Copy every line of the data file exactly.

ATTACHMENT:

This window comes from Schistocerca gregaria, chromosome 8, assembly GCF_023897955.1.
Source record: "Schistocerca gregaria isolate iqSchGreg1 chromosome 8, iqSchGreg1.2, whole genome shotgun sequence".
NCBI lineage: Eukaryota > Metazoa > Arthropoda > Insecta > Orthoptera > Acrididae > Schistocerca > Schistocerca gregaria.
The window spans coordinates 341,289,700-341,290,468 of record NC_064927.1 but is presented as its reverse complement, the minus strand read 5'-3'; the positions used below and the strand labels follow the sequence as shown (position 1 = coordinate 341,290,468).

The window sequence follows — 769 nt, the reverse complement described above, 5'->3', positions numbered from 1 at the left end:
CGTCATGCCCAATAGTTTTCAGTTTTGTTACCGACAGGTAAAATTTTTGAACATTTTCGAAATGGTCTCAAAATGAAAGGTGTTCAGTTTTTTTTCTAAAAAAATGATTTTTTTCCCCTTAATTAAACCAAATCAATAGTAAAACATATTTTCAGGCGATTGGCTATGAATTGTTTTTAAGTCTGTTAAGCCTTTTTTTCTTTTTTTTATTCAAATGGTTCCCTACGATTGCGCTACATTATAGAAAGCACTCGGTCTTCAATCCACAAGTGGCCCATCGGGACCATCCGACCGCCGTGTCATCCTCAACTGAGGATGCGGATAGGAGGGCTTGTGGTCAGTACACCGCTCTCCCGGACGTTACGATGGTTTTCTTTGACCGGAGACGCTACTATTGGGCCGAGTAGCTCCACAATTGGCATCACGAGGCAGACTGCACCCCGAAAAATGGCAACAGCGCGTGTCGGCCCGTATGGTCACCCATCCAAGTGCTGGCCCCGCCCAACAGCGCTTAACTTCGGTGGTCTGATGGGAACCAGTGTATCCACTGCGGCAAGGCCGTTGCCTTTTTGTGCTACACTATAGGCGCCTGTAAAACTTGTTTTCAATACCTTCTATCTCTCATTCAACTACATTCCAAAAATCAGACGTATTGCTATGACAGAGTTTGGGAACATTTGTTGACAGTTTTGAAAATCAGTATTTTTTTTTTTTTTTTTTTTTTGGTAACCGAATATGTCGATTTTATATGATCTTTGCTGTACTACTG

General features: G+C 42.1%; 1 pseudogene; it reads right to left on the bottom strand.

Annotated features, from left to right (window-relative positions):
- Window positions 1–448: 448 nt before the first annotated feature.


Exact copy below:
This window comes from Schistocerca gregaria, chromosome 8, assembly GCF_023897955.1.
Source record: "Schistocerca gregaria isolate iqSchGreg1 chromosome 8, iqSchGreg1.2, whole genome shotgun sequence".
NCBI lineage: Eukaryota > Metazoa > Arthropoda > Insecta > Orthoptera > Acrididae > Schistocerca > Schistocerca gregaria.
The window spans coordinates 341,289,700-341,290,468 of record NC_064927.1 but is presented as its reverse complement, the minus strand read 5'-3'; the positions used below and the strand labels follow the sequence as shown (position 1 = coordinate 341,290,468).

The window sequence follows — 769 nt, the reverse complement described above, 5'->3', positions numbered from 1 at the left end:
CGTCATGCCCAATAGTTTTCAGTTTTGTTACCGACAGGTAAAATTTTTGAACATTTTCGAAATGGTCTCAAAATGAAAGGTGTTCAGTTTTTTTTCTAAAAAAATGATTTTTTTCCCCTTAATTAAACCAAATCAATAGTAAAACATATTTTCAGGCGATTGGCTATGAATTGTTTTTAAGTCTGTTAAGCCTTTTTTTCTTTTTTTTATTCAAATGGTTCCCTACGATTGCGCTACATTATAGAAAGCACTCGGTCTTCAATCCACAAGTGGCCCATCGGGACCATCCGACCGCCGTGTCATCCTCAACTGAGGATGCGGATAGGAGGGCTTGTGGTCAGTACACCGCTCTCCCGGACGTTACGATGGTTTTCTTTGACCGGAGACGCTACTATTGGGCCGAGTAGCTCCACAATTGGCATCACGAGGCAGACTGCACCCCGAAAAATGGCAACAGCGCGTGTCGGCCCGTATGGTCACCCATCCAAGTGCTGGCCCCGCCCAACAGCGCTTAACTTCGGTGGTCTGATGGGAACCAGTGTATCCACTGCGGCAAGGCCGTTGCCTTTTTGTGCTACACTATAGGCGCCTGTAAAACTTGTTTTCAATACCTTCTATCTCTCATTCAACTACATTCCAAAAATCAGACGTATTGCTATGACAGAGTTTGGGAACATTTGTTGACAGTTTTGAAAATCAGTATTTTTTTTTTTTTTTTTTTTTTGGTAACCGAATATGTCGATTTTATATGATCTTTGCTGTACTACTG

General features: G+C 42.1%; 1 pseudogene; it reads right to left on the bottom strand.

Annotated features, from left to right (window-relative positions):
- Window positions 1–448: 448 nt before the first annotated feature.